Saturday, December 4

Immigration lawyer calls for Covid-19 vaccination to be a condition for visas


An immigration attorney is calling on the government to increase Covid-19 vaccinations by granting visas only to those who get vaccinated and offering an amnesty to people who stay longer and are doubly imposed.

Visa application form to travel Immigration a document Money for passport Map and travel plan

Photo: 123RF

Richard Small said that with a record 165,000 new residents expected next year, making vaccines a condition for visas would boost immunity levels in hard-to-reach communities.

Allowing visas for people who stay longer was an idea put forward by the Employers and Manufacturers Association (EMA), which also called for a clear path to residency for people from the Pacific Islander.

https://www.rnz.co.nz/news/national/452592/government-offers-one-off-visa-to-fast-track-skilled-migrant-residency Broad government residency announcement will be enacted fifteen ago days next year]but the estimated 14,000 people with expired visas were not included].

“The reason I would support vaccination as a condition for section 61 (visas for illegal persons) is that, at least for our client base, this is one of the highest risk communities and potentially with relatively high levels of non-vaccination. “said Small said.

“With Delta we cannot afford to leave anyone behind. A visa is the only thing that would overcome the isolation and anti-vax preaching that many of these people are receiving in their isolated settings by American-leaning fundamentalist churches.”

Small, who heads immigration attorneys at Pacific Legal, said visas for hard-to-fill jobs, such as fruit picking, could be followed up with residency through Pacific Island quota visas that were not used during the pandemic.

“There may be an argument for allowing equivalent visas in the senior care industry that is crying out for staff,” he said. “Allow caregiver visas for a certain number of applicants caring for vulnerable family members as long as there is clear evidence of their patronage and support. Again, this would be subject to vaccination.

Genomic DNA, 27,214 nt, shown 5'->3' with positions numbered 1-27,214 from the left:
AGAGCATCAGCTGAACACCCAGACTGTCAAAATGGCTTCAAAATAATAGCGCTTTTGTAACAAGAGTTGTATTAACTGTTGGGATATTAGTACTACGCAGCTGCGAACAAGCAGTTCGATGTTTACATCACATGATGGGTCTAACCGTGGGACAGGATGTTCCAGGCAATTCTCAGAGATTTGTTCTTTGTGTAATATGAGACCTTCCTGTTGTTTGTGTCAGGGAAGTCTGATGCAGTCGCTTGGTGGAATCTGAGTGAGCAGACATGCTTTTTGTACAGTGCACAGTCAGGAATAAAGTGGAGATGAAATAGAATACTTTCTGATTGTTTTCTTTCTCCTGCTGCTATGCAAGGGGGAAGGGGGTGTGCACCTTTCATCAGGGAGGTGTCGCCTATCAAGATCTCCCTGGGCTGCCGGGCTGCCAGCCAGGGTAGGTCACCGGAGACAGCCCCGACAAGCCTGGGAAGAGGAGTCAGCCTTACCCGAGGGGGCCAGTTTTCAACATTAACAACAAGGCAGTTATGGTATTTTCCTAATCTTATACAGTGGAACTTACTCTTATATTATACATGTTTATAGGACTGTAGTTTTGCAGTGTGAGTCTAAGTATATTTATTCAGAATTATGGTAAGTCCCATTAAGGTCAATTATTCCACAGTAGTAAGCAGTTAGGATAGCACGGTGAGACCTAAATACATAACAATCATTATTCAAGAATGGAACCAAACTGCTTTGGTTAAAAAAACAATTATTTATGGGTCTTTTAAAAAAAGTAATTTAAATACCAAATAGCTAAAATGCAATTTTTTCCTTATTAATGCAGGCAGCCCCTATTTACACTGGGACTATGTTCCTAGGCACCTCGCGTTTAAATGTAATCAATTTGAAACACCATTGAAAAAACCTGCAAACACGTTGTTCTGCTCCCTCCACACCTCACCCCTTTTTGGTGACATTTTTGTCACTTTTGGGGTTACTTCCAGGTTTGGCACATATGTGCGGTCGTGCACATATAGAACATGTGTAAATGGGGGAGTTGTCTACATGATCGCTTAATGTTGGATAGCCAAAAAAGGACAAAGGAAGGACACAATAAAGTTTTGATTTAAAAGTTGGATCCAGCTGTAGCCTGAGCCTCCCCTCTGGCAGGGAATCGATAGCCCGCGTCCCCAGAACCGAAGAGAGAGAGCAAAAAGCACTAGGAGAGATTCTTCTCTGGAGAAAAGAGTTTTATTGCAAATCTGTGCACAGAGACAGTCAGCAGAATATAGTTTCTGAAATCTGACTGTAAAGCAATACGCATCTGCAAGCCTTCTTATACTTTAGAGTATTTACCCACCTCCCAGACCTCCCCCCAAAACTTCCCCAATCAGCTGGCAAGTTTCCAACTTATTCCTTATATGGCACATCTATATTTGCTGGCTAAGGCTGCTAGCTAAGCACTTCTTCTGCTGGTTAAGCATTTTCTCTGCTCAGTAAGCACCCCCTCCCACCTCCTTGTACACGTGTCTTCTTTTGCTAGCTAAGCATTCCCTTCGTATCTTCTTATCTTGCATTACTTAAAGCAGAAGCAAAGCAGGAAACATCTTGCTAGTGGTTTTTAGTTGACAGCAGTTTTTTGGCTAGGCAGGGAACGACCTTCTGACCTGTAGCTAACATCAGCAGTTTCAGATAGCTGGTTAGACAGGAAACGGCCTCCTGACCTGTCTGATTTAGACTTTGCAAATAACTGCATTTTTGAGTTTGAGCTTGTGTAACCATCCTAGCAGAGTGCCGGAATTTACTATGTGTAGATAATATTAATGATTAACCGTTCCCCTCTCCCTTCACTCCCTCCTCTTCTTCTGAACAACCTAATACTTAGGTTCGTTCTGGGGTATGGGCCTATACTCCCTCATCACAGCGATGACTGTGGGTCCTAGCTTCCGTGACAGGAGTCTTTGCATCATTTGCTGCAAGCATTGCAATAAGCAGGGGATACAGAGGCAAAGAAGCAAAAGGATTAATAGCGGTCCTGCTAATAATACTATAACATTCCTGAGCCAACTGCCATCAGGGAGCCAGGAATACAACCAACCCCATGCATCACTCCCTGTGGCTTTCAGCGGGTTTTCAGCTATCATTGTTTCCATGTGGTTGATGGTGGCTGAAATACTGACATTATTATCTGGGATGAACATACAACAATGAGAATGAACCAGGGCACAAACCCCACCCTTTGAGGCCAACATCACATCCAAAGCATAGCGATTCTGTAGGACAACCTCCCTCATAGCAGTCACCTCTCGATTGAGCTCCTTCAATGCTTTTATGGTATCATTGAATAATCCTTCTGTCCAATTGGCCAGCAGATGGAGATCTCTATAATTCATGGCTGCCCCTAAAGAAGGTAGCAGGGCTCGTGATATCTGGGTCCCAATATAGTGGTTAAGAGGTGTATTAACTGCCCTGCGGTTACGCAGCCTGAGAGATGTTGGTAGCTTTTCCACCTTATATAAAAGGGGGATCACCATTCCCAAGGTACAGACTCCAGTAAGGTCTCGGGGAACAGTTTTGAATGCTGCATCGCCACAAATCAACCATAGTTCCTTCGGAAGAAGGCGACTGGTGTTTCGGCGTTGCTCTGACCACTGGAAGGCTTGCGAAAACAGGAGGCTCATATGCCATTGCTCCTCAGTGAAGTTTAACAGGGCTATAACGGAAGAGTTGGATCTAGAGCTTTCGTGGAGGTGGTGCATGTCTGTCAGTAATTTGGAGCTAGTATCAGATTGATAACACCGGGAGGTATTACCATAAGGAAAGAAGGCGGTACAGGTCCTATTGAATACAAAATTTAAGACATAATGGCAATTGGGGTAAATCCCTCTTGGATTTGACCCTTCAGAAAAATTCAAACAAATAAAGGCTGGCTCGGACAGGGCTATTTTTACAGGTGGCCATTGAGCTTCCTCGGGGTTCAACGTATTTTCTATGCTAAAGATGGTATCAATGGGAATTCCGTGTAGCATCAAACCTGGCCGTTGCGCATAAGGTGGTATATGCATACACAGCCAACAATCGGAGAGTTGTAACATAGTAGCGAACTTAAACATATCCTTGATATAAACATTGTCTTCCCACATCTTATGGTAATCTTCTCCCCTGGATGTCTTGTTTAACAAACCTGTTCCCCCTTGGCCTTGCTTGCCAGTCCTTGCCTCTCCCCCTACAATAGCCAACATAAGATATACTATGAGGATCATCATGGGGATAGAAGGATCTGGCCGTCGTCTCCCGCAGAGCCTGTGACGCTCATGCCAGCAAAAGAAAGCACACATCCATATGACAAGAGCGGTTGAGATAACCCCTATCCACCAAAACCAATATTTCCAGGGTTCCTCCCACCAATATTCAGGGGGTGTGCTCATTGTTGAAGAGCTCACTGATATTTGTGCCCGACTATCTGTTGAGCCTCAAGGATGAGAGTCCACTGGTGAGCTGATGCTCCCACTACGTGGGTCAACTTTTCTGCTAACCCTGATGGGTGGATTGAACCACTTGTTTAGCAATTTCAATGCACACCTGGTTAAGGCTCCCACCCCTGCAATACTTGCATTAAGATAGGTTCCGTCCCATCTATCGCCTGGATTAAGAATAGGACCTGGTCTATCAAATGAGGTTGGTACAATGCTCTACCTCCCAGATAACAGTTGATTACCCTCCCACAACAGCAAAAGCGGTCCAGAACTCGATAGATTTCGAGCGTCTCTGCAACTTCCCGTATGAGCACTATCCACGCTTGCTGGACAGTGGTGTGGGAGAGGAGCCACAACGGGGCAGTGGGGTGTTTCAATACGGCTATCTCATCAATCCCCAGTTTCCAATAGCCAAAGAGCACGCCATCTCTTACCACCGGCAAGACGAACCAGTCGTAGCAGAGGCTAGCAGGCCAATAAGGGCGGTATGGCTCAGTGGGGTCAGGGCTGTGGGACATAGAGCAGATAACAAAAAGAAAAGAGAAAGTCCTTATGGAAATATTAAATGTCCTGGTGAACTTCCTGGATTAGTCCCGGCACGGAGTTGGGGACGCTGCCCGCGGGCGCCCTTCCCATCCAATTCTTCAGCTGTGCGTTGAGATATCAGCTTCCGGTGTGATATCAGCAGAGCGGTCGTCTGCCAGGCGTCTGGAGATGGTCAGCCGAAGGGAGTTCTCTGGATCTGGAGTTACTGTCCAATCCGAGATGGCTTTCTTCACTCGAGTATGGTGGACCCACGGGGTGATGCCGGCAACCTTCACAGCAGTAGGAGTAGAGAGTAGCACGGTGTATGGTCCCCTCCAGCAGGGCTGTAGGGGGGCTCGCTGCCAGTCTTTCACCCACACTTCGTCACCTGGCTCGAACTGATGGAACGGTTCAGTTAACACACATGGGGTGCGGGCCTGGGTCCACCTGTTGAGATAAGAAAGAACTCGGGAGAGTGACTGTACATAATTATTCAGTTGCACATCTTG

“We have 20 to 30 percent of our clients staying too long, particularly women, who have become single and are full-time cultural caregivers of elderly residents or New Zealand citizens with multiple comorbidities. They are saving the health system in many millions of dollars and are responsible for deportation for their efforts. “

The vaccines could be added to the full medical exam and would be subject to waivers and medical exemptions.

A temporary visa for people staying beyond the stay could be followed by the opportunity to apply for residency, he said, pointing to an amnesty in the early 2000s.

“Lives have been transformed, children have become medical lawyers, leaders in creative fields,” he said. “I think the community would be surprised to learn the breadth and depth of the gratitude and accomplishments that have returned from several thousand families who finally obtained residency after a two-and-a-half-year trial period.”

The EMA is among those supporting the idea of ​​amnesty as its members seek solutions to New Zealand’s manpower and skills shortage, saying it should have accompanied the Dawn Raids government’s apology.